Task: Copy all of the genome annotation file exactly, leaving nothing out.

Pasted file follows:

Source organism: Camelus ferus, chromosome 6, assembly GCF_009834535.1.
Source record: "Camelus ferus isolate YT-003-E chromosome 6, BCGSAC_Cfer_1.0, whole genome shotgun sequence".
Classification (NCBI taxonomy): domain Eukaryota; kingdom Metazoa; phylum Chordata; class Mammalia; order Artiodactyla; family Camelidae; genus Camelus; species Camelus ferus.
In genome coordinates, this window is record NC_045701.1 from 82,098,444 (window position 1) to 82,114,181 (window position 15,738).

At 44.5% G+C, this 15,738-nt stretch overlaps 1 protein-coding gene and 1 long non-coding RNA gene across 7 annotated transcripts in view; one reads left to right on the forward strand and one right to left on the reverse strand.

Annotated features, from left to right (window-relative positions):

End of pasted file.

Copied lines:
Source organism: Camelus ferus, chromosome 6, assembly GCF_009834535.1.
Source record: "Camelus ferus isolate YT-003-E chromosome 6, BCGSAC_Cfer_1.0, whole genome shotgun sequence".
Classification (NCBI taxonomy): domain Eukaryota; kingdom Metazoa; phylum Chordata; class Mammalia; order Artiodactyla; family Camelidae; genus Camelus; species Camelus ferus.
In genome coordinates, this window is record NC_045701.1 from 82,098,444 (window position 1) to 82,114,181 (window position 15,738).

At 44.5% G+C, this 15,738-nt stretch overlaps 1 protein-coding gene and 1 long non-coding RNA gene across 7 annotated transcripts in view; one reads left to right on the forward strand and one right to left on the reverse strand.

Annotated features, from left to right (window-relative positions):